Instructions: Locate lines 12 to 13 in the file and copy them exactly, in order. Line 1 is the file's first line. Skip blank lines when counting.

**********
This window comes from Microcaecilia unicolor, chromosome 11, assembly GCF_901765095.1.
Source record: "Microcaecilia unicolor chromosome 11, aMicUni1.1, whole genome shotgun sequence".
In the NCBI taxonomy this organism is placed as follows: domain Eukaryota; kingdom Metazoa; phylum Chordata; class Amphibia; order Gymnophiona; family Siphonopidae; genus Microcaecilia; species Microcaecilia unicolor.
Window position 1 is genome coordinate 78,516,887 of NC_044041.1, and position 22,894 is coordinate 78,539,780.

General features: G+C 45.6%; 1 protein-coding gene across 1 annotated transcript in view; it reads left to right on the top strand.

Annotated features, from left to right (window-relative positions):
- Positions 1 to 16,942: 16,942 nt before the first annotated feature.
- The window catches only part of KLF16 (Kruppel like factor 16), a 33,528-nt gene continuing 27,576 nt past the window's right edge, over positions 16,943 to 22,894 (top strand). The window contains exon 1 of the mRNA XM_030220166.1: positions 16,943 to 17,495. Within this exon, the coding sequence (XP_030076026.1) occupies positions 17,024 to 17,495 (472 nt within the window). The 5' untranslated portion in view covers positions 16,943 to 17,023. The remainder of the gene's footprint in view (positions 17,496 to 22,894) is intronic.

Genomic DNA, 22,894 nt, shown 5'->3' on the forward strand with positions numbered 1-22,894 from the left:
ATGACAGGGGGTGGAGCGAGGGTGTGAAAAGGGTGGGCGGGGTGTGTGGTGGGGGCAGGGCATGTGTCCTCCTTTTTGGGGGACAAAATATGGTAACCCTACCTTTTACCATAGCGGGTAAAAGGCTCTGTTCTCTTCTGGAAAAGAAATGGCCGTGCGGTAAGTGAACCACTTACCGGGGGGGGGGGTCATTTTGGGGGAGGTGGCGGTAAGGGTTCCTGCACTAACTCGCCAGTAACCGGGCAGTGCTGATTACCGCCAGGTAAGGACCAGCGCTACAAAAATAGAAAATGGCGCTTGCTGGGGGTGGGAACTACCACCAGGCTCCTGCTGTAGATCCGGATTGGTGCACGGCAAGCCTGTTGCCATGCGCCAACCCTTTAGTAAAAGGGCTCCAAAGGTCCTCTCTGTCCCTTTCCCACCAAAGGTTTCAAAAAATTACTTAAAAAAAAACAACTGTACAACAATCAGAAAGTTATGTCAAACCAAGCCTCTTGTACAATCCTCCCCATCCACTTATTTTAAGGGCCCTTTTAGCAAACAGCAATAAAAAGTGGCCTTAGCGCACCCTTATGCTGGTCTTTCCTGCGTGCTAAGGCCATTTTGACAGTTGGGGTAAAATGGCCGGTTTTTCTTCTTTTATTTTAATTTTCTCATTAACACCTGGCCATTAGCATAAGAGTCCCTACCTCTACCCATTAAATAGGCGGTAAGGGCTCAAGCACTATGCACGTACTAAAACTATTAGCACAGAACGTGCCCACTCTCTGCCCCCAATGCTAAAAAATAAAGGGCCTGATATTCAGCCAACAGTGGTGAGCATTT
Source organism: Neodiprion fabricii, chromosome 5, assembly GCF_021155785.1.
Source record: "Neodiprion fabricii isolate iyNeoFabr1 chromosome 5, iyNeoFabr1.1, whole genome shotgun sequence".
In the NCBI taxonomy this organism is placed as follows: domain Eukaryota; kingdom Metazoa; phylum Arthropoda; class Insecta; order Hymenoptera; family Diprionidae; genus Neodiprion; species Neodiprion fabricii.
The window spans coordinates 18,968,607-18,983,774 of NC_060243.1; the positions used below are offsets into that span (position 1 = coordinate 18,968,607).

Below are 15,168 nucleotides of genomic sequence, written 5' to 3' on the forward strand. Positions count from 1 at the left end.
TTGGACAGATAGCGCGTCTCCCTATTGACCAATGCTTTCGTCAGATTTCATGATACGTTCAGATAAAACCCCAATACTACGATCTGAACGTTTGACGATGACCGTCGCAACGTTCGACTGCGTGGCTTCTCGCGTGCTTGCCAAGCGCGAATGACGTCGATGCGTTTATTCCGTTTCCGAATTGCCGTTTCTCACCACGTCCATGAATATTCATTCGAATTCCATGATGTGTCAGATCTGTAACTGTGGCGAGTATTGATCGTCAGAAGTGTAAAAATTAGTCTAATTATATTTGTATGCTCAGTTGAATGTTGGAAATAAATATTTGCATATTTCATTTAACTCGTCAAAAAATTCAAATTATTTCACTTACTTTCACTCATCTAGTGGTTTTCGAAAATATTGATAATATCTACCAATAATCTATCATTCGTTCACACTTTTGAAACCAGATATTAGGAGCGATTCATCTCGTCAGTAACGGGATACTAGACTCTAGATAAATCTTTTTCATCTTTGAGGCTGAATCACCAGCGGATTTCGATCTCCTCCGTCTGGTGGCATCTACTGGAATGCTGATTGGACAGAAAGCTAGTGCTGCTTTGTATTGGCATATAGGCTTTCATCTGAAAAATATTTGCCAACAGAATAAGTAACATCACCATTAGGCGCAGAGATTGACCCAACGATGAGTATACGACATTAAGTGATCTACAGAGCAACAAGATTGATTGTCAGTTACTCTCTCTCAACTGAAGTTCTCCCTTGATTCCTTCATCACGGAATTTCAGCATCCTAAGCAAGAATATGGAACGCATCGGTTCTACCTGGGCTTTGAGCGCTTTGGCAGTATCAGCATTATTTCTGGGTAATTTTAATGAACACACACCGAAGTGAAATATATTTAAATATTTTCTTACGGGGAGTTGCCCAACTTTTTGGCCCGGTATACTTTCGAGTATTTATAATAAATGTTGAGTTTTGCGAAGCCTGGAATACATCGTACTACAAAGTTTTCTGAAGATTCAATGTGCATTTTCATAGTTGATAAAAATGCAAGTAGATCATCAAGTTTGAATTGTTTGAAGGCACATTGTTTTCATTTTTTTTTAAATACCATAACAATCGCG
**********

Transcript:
Source record: "Neodiprion fabricii isolate iyNeoFabr1 chromosome 5, iyNeoFabr1.1, whole genome shotgun sequence".
In the NCBI taxonomy this organism is placed as follows: domain Eukaryota; kingdom Metazoa; phylum Arthropoda; class Insecta; order Hymenoptera; family Diprionidae; genus Neodiprion; species Neodiprion fabricii.